When they New York Stock Exchange, also known as NYSE, was founded in 1792, women in the United States couldn’t vote, write wills, or have property in their own names. Now that times have changed, 226 years later, a woman will oversee the NYSE for the first time. Intercontinental Exchange Inc. announced Tuesday that Stacey Cunningham, age 43, has been appointed the next president of the largest stock exchange in the world, New York Stock Exchange. Leaving her position as chief operating officer of NYSE group, Stacey will now be the first female to take on the role as president within the company. “As our COO Stacey Cunningham successfully managed our equities, equities derivatives and ETF businesses, distinguishing herself as a customer-focused leader who is respected across our industry.” Jeff Sprecher. Chairman and CEO of Intercontinental Exchange, said in a news release.
Stacey Cunningham’s journey to success dates back to 1994, when she started at the New York Stock Exchange as an intern. She was attending college at Lehigh University studying industrial engineering, and the exchange was struggling to adjust having women around. Nearly three decades had passed since the first woman bought her seat on the NYSE, but Journal reported that the women’s bathroom was still in a converted phone booth. Despite the challenges Cunningham faced, she was able to become a trading floor clerk within two years at the company. “I was a women trader on the floor, and I never thought about it. I never thought for a moment whether or not that could happen, and whether or not that was an opportunity available to me,” Cunningham told The Street earlier this year. She continues, “And it’s because Muriel paved the way. I think it’s just really important to recognize that anytime a woman pushes the boundaries and redefines the boundaries, she’s redefining them for everyone else that follows her.”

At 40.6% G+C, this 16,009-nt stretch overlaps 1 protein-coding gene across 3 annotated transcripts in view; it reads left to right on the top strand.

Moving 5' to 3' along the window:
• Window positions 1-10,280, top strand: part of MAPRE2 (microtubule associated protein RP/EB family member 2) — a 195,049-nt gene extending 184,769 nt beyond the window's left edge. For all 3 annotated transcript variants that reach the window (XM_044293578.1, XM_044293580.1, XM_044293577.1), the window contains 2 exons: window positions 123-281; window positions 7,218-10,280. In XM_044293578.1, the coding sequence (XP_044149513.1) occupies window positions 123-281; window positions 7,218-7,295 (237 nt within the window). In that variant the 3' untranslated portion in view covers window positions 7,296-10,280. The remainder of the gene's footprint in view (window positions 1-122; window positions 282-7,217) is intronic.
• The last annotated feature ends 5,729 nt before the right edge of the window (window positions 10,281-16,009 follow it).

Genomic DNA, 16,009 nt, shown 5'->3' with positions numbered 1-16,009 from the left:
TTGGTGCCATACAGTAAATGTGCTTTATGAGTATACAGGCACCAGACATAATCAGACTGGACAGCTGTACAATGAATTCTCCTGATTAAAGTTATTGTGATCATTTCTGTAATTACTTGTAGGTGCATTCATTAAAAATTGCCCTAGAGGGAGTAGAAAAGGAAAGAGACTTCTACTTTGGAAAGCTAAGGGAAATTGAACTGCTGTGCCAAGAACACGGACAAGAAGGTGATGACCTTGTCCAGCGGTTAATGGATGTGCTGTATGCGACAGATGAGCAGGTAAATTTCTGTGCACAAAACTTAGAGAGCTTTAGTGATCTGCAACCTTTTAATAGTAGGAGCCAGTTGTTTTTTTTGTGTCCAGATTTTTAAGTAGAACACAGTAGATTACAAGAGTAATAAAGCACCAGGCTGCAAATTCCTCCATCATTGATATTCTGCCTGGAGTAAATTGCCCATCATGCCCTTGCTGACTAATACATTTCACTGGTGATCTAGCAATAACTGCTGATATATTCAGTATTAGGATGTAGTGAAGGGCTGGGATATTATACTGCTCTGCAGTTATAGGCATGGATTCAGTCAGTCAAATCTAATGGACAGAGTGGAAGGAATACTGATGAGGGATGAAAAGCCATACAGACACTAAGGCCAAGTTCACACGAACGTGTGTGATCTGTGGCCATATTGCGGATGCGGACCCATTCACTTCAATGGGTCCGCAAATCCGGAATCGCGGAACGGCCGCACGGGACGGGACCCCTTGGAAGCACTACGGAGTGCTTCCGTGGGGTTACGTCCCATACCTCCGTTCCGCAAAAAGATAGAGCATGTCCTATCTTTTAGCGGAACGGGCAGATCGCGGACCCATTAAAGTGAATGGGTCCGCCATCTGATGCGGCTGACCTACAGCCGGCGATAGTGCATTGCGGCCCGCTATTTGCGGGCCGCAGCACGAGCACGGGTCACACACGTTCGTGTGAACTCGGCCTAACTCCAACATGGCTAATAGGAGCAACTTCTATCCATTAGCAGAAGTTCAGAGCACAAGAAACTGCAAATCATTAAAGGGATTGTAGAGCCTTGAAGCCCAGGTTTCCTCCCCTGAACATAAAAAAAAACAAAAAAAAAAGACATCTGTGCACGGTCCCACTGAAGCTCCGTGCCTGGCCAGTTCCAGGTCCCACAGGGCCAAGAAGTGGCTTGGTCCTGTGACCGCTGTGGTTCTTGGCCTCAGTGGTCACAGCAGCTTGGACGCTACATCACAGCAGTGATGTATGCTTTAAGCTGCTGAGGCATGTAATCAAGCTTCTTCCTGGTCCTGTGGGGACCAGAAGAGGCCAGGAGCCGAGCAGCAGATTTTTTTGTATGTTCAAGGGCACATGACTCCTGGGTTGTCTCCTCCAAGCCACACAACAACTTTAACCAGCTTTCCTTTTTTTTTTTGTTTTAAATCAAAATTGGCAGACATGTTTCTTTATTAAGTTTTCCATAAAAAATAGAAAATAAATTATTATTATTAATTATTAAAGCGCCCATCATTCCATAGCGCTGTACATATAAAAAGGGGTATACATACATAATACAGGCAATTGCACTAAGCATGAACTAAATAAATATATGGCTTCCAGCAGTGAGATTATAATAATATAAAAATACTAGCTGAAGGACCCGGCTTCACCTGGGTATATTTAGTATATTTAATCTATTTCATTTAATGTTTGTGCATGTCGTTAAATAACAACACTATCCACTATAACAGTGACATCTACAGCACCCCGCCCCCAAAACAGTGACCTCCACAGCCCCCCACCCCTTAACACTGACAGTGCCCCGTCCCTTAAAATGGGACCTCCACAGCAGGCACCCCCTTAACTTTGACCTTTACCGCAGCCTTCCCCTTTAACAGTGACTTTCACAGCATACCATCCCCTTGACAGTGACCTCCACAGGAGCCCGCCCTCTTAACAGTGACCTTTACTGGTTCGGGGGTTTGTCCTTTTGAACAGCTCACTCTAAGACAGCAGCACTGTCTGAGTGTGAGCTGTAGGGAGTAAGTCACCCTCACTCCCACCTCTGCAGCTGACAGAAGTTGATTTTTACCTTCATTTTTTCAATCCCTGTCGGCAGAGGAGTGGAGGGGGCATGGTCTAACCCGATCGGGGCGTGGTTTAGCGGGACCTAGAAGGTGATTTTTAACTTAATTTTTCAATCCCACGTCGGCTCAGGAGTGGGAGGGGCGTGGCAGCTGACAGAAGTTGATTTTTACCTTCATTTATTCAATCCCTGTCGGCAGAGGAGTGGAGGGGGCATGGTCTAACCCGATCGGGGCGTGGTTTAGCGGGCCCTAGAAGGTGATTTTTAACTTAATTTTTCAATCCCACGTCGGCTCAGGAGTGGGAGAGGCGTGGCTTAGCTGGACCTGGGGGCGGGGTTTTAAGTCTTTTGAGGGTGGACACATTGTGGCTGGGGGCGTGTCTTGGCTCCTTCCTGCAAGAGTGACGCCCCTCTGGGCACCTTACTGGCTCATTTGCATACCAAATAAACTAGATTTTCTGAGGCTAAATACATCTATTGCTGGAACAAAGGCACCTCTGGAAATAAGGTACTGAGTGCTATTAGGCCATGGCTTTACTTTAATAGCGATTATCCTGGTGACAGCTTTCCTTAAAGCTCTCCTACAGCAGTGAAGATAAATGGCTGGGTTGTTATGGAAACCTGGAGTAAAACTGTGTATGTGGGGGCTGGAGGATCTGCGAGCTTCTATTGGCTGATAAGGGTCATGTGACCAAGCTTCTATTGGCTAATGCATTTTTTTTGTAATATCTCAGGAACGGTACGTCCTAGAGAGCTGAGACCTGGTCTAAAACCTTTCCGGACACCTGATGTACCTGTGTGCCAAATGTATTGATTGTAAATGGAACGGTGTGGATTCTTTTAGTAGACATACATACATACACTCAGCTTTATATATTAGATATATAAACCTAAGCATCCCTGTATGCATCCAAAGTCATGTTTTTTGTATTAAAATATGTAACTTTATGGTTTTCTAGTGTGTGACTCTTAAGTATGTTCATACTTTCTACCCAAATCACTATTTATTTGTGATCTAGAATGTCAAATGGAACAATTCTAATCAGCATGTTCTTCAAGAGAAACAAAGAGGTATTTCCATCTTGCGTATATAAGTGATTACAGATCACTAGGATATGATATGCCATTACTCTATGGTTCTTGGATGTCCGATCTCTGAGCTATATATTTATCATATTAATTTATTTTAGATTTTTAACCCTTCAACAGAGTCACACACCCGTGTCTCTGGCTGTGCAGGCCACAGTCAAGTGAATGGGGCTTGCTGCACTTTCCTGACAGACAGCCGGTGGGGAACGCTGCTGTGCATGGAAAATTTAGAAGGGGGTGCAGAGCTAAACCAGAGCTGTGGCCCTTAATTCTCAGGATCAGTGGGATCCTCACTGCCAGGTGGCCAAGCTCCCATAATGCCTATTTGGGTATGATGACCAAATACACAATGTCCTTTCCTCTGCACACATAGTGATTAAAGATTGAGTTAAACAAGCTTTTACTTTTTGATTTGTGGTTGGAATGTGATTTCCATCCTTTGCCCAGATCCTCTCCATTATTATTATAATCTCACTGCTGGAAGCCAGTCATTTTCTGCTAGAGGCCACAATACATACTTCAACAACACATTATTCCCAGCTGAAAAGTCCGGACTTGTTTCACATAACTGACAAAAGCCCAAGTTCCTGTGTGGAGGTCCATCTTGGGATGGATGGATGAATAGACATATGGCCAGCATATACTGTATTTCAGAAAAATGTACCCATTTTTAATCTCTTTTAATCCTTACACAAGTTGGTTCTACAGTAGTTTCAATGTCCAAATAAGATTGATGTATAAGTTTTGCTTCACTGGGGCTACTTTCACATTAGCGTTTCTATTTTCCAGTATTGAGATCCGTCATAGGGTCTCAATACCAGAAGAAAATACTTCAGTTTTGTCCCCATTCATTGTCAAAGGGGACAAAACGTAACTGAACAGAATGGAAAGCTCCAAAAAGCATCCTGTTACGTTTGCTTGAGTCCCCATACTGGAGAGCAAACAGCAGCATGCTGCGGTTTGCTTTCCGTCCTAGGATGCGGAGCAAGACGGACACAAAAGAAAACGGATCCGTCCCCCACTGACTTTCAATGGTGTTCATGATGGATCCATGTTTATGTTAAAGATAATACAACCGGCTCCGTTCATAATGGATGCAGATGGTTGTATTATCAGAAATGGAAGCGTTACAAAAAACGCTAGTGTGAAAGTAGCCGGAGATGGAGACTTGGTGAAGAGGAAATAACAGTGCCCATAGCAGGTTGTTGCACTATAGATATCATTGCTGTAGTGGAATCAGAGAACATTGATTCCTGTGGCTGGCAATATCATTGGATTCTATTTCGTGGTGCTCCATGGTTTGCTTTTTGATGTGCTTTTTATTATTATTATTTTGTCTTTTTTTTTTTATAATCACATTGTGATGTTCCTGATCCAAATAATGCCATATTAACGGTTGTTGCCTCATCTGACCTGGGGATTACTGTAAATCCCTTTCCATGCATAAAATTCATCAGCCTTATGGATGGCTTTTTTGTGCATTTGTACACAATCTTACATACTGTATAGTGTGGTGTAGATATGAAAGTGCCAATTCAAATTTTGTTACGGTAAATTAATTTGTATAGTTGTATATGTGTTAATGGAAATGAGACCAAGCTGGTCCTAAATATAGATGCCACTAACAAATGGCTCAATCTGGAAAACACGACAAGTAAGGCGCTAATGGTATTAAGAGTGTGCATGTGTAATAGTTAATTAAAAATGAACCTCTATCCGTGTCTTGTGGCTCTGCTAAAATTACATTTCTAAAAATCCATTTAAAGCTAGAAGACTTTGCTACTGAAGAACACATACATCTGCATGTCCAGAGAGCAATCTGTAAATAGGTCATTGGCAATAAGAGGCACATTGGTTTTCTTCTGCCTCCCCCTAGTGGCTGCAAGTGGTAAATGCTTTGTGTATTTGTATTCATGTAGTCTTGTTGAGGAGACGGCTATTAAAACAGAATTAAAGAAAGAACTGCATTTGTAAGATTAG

Back in 2005, Cunningham’s career took a detour as she left Wall Street to attend the Institute of Culinary Education. She told the Financial Times that working in the kitchen wasn’t so different from being on the trading floor because, both gigs required her to multitask and handle mistakes efficiently. According to her LinkedIn page, Cunningham then worked for Nasdaq from 2007 to 2012 before returning to NYSE. “I just don’t think your career is linear,” she told the Times. “I didn’t think it was going to be a problem to take time off, and I didn’t think it was going to be an issue coming back in. I felt like I learned a lot from my time away. Your skills are transportable.”
In 2015, she presented a speech advising people to choose the right goals. She Admitted that she never thought she would end up on Wall Street, but now she’s running things there. “It just took one day. One day to change my career path. The moment I walked into the building and onto the floor, I just knew it was the place that I belonged at that time,” Cunningham continues, “Since the moment I stepped onto the trading floor, the NYSE has always held a special place in my heart. I am humbled and honored to have the opportunity to lead this organization.”